Mix together 2 cups simple syrup in 1 cup of the alcohol mixture. Place in glass bottles and chill in freezer for at least 2 months before tasting. Initially, the combination tastes like cough syrup, but given time, it becomes very sweet. The longer it is left in the freezer, the sweeter it gets. In fact, the batch we made two Christmases ago is at its peak right now.

Sip as a refreshing after dinner drink or pour over ice cream for a kick.

One final note: This process is more a technique than a recipe. You may prefer different proportions. Enjoy your time experimenting and tasting!

Tomorrow, I will post the variation of this recipe to make blackberry liqueur. Because blackberries are in season in much of the US right now, it’s the perfect time to try it.

Dump the Crappy Things an Ex-Friend Gives You

And, I go straight from saying “good morning” to everyone I see in rabid self-improvement mode to purging an object that causes a bad memory for me every time I open my purse. When a former friend does nothing but suck the life out of you and talk about herself non-stop in every encounter and e-mail, though, there’s nothing wrong with getting rid of that cilantro and anything that reminds you of it, I say.

Several years ago, a former friend gave me the wallet on the left, the green one. It was almost identical to hers, but a different color. Dutifully, I loaded it up and put it in my purse. While it wasn’t what I would’ve chosen for myself, it was a decent wallet and a thoughtful gift.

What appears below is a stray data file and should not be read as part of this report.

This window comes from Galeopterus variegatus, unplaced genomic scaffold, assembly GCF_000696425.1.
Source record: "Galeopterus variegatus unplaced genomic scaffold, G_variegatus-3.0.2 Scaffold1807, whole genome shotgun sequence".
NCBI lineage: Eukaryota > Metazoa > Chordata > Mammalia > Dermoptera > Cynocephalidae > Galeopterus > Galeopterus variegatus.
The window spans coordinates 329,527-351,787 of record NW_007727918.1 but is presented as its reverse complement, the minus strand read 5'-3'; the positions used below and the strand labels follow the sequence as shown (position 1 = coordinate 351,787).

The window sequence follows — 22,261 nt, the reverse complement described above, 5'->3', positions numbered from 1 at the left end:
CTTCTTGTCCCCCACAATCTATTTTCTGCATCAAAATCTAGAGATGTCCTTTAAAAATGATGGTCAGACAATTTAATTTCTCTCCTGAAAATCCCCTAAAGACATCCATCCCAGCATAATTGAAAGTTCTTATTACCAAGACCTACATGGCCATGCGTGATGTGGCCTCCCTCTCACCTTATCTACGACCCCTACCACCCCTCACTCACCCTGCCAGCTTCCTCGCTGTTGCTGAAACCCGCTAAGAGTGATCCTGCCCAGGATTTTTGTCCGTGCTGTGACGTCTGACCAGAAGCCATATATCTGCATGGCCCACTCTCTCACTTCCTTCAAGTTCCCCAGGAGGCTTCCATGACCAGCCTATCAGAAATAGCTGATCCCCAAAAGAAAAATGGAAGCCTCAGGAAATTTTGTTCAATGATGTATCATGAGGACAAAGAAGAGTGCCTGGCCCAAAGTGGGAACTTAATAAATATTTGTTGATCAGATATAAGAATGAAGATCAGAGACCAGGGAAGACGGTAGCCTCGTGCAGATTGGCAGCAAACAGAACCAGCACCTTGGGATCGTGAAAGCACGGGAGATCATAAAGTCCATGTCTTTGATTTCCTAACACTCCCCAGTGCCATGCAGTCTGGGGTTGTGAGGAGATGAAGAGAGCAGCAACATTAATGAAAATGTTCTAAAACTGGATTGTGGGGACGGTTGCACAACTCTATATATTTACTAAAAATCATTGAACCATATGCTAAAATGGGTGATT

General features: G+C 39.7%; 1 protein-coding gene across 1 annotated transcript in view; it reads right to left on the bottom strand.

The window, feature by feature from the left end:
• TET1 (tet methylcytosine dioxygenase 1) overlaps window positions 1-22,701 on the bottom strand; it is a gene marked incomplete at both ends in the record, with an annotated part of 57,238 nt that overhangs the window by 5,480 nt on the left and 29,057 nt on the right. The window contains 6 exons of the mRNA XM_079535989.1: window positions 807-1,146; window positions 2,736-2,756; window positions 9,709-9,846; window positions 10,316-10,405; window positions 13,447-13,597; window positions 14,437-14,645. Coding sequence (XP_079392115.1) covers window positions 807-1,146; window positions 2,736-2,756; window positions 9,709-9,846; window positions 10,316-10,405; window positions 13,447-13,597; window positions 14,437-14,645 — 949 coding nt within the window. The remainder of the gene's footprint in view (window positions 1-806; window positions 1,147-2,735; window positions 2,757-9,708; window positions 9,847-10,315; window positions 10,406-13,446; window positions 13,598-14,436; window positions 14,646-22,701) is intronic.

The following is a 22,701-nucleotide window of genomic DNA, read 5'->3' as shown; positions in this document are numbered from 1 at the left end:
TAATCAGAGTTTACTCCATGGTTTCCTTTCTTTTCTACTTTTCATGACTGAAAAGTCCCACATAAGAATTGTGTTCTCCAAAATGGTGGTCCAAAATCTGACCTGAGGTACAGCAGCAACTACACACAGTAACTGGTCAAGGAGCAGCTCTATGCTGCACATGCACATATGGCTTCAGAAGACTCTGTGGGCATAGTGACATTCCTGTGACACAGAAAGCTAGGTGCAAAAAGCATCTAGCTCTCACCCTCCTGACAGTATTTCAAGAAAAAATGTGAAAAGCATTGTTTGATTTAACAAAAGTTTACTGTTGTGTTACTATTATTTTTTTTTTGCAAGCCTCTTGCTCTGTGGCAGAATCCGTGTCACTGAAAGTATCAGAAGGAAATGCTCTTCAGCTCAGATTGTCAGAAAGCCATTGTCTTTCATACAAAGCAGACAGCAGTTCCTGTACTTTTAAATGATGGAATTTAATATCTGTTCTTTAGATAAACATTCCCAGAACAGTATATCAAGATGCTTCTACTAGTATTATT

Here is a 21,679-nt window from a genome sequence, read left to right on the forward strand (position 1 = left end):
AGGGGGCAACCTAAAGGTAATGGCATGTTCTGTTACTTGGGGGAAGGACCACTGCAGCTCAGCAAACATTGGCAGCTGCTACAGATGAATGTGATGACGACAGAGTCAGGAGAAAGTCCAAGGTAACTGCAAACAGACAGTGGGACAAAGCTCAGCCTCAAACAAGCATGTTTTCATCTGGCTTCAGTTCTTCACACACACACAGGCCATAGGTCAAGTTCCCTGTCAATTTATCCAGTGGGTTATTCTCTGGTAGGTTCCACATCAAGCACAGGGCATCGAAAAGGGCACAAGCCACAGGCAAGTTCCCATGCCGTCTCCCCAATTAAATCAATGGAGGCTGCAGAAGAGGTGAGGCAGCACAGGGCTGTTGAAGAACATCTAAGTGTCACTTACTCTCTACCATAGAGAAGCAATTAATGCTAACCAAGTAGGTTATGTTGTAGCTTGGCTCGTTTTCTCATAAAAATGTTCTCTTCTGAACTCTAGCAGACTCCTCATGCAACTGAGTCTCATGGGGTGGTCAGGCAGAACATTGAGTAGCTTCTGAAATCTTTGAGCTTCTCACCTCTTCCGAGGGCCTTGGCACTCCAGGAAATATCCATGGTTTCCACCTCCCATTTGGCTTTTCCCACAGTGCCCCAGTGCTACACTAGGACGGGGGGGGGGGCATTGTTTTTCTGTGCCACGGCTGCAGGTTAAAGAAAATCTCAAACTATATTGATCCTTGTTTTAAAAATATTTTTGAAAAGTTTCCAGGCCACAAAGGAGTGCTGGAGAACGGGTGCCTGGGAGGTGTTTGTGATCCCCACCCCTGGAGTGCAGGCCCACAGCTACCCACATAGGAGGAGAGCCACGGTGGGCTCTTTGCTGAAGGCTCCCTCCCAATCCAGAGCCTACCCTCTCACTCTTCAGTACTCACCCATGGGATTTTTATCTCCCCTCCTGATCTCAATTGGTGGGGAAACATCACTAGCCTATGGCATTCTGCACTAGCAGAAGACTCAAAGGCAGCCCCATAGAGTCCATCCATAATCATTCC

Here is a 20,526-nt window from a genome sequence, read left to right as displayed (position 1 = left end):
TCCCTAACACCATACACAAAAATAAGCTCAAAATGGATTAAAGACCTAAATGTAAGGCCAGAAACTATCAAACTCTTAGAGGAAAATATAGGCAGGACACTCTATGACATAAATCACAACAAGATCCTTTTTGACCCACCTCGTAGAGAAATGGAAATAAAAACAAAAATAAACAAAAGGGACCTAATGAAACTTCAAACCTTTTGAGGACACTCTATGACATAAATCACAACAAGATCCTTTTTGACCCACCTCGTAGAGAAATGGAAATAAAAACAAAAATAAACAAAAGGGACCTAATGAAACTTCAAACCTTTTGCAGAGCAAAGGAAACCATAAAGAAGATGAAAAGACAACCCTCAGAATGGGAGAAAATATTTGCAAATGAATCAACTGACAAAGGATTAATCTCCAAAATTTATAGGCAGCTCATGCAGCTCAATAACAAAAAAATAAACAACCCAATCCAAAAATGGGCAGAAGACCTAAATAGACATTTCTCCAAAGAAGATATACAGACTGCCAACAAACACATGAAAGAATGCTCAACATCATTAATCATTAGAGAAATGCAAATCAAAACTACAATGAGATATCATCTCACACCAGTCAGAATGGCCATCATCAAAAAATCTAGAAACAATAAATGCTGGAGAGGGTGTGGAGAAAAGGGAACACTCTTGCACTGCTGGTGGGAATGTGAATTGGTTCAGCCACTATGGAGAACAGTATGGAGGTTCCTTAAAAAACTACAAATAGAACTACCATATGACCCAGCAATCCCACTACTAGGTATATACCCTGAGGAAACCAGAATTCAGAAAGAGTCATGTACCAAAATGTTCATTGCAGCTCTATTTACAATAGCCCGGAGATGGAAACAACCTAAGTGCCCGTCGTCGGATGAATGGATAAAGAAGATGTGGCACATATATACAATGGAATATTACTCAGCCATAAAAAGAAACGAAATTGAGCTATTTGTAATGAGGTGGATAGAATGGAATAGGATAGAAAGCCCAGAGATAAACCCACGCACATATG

The very next time I saw her, she ripped my purse out of my hands and proceeded to plunder through it to see whether or not I was using said wallet. Maybe I am thick, but I suppose I should’ve known what a dubious “friend” she was right then and there. Who actually does that anyway, especially when they’re an adult? What did she think I would do, re-gift it?

I used that wallet for close to five years, cursing every time things fell out of it because of its poor design, detesting how fat it was even though I actually put very little in it, and deploring its total lack of functionality in general. However, I kept using it in fear of her raping my purse again the very next time we were together.

Well, no more. She unfriended herself months ago, and her wallet was a sickly cilantriffic reminder of her every time I opened my pocketbook.

I am the proud new owner of the lovely black zipper Comme des Garcons wallet on the right. Just the right number of pockets and slots, plus a cool change purse and Tiffany blue leather on the inside. Take that, you crummy former friend and your even crappier wallet! (Somehow, I hope getting rid of things that cause bad feelings is a form of self-improvement, too.)

The English Are So Bloody Nice

Why are the English so bloody, freaking nice? The thing, I think, that I will miss most about being immersed in England is the sing-song “thank you!” they attribute to almost every single minor event; the blissful “good mornings!” I received from my hosts, all of them; and the genuine kisses of “hello” and “goodbye.”